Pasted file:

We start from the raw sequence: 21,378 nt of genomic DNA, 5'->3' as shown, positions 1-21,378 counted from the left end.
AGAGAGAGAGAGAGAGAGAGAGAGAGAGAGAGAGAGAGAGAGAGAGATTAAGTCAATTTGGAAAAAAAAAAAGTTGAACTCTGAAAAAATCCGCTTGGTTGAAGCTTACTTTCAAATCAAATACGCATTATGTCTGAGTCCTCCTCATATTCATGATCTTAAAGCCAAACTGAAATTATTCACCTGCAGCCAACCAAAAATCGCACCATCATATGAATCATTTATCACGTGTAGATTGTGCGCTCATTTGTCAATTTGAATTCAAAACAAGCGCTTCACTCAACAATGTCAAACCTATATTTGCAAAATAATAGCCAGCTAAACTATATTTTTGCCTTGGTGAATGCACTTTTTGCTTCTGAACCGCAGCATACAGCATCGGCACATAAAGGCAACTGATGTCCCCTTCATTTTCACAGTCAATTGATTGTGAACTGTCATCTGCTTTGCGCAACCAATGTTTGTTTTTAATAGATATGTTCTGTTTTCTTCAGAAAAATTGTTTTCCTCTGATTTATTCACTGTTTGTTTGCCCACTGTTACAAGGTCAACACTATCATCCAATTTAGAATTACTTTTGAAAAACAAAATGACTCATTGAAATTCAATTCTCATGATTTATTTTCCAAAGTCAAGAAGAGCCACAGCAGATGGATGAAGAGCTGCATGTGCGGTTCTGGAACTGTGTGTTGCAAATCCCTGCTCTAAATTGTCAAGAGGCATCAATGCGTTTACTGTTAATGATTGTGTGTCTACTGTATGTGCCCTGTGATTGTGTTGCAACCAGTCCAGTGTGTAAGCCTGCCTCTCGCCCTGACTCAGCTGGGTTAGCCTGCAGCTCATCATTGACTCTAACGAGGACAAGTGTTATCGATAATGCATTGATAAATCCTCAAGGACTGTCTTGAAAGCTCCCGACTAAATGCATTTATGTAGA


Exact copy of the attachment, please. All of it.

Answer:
We start from the raw sequence: 21,378 nt of genomic DNA, 5'->3' as shown, positions 1-21,378 counted from the left end.
AGAGAGAGAGAGAGAGAGAGAGAGAGAGAGAGAGAGAGAGAGAGAGATTAAGTCAATTTGGAAAAAAAAAAAGTTGAACTCTGAAAAAATCCGCTTGGTTGAAGCTTACTTTCAAATCAAATACGCATTATGTCTGAGTCCTCCTCATATTCATGATCTTAAAGCCAAACTGAAATTATTCACCTGCAGCCAACCAAAAATCGCACCATCATATGAATCATTTATCACGTGTAGATTGTGCGCTCATTTGTCAATTTGAATTCAAAACAAGCGCTTCACTCAACAATGTCAAACCTATATTTGCAAAATAATAGCCAGCTAAACTATATTTTTGCCTTGGTGAATGCACTTTTTGCTTCTGAACCGCAGCATACAGCATCGGCACATAAAGGCAACTGATGTCCCCTTCATTTTCACAGTCAATTGATTGTGAACTGTCATCTGCTTTGCGCAACCAATGTTTGTTTTTAATAGATATGTTCTGTTTTCTTCAGAAAAATTGTTTTCCTCTGATTTATTCACTGTTTGTTTGCCCACTGTTACAAGGTCAACACTATCATCCAATTTAGAATTACTTTTGAAAAACAAAATGACTCATTGAAATTCAATTCTCATGATTTATTTTCCAAAGTCAAGAAGAGCCACAGCAGATGGATGAAGAGCTGCATGTGCGGTTCTGGAACTGTGTGTTGCAAATCCCTGCTCTAAATTGTCAAGAGGCATCAATGCGTTTACTGTTAATGATTGTGTGTCTACTGTATGTGCCCTGTGATTGTGTTGCAACCAGTCCAGTGTGTAAGCCTGCCTCTCGCCCTGACTCAGCTGGGTTAGCCTGCAGCTCATCATTGACTCTAACGAGGACAAGTGTTATCGATAATGCATTGATAAATCCTCAAGGACTGTCTTGAAAGCTCCCGACTAAATGCATTTATGTAGA